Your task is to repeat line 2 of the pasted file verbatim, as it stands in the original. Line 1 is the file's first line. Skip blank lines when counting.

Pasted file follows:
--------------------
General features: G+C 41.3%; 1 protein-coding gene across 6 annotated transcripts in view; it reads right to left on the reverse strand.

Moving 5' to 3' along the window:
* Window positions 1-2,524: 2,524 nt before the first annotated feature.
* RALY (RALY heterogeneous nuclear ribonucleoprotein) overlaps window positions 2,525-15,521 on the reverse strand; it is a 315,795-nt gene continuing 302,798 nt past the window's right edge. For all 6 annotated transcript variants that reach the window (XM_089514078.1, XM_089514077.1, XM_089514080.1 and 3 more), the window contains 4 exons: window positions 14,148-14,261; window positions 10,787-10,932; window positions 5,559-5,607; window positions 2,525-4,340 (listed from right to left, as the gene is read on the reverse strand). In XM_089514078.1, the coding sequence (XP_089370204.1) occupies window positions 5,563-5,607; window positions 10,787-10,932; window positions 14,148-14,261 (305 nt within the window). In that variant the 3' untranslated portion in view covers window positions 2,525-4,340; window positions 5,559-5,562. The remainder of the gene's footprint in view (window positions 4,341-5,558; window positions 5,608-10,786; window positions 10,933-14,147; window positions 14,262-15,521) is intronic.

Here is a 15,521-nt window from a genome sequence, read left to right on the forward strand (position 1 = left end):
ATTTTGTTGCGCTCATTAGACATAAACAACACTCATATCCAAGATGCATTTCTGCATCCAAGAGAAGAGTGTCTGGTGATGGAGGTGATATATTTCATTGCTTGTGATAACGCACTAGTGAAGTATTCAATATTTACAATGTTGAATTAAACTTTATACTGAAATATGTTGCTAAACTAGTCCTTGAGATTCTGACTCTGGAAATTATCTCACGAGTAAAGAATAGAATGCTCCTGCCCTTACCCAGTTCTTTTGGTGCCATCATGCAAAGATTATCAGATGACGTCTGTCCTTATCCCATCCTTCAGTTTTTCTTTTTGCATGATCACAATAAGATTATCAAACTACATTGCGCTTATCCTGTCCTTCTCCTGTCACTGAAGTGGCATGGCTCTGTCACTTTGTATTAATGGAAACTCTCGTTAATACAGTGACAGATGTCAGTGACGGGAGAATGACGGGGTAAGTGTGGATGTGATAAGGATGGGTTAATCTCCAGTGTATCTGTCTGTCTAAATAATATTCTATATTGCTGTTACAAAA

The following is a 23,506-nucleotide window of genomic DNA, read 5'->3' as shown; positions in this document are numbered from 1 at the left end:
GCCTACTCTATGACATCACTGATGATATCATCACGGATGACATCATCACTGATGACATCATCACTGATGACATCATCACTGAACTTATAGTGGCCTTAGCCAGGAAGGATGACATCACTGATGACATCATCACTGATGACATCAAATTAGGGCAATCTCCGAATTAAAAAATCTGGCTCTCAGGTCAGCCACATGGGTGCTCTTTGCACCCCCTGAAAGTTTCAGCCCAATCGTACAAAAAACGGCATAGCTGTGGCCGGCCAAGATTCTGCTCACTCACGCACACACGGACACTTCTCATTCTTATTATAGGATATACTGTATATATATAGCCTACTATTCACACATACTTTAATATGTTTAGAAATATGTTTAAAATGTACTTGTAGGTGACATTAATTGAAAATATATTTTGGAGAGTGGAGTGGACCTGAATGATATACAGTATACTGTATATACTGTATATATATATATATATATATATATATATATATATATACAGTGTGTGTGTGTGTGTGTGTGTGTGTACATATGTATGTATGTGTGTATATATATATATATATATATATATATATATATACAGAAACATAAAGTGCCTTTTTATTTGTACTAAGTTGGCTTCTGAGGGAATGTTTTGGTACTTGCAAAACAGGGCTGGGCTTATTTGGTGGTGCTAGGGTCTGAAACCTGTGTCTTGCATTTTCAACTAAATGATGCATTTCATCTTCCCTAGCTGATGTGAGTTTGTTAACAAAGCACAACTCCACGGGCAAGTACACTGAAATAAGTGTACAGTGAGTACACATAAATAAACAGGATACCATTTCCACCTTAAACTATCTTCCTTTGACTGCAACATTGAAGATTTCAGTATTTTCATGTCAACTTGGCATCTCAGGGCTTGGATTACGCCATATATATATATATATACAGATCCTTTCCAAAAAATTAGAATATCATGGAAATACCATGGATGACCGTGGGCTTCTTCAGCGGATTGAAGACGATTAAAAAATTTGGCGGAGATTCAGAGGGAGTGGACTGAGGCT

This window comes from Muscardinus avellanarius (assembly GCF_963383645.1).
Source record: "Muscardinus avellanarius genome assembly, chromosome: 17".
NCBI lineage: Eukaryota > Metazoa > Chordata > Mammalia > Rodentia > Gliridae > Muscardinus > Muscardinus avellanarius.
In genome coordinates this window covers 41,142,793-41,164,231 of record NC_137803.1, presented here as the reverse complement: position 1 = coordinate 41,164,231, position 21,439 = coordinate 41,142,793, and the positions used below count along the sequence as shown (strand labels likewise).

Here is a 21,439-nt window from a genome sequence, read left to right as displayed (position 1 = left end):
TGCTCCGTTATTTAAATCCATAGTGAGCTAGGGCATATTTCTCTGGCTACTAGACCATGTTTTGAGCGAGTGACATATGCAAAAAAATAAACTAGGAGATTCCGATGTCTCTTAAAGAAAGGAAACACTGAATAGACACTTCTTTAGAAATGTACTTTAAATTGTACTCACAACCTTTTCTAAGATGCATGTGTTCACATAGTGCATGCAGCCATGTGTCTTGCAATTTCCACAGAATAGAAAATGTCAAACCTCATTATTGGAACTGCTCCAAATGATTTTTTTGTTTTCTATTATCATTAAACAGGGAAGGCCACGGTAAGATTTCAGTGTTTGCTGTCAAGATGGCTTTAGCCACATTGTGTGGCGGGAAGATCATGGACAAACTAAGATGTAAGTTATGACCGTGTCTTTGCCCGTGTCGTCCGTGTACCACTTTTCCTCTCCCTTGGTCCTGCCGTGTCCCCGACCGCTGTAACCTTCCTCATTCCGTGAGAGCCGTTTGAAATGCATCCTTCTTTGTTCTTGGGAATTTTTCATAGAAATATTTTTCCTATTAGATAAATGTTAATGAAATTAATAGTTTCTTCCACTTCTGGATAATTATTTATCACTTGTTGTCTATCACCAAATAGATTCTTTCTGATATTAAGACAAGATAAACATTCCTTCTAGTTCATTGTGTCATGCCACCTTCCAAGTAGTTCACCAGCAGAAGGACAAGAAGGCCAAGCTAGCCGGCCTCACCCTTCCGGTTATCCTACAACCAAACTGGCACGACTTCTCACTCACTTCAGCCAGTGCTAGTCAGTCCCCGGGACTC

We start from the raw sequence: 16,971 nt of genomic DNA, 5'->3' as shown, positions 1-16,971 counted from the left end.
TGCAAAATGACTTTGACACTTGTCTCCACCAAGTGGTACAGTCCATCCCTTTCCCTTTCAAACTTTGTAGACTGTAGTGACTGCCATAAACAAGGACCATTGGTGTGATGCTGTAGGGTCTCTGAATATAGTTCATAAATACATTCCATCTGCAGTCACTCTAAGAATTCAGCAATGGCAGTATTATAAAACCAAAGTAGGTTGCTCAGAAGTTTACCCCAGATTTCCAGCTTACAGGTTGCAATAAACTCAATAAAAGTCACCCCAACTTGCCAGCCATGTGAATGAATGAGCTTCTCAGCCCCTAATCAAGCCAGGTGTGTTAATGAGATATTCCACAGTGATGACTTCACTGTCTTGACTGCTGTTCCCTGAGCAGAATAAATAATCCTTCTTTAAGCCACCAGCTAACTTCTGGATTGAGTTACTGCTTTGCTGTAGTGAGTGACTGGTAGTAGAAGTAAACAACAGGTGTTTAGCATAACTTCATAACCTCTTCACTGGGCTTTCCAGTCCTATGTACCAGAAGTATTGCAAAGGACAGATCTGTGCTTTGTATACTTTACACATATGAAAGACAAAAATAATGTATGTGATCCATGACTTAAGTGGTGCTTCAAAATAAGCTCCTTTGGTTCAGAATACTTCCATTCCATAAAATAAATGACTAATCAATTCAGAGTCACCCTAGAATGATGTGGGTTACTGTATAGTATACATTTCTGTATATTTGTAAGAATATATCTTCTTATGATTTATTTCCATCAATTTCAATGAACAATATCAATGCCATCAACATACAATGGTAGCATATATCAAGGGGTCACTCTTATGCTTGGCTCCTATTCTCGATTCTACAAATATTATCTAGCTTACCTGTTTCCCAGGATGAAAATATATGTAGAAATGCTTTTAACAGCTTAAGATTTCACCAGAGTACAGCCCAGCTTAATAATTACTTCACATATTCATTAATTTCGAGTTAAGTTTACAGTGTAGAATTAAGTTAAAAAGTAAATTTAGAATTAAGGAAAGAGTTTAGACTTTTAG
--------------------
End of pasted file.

Moving 5' to 3' along the window: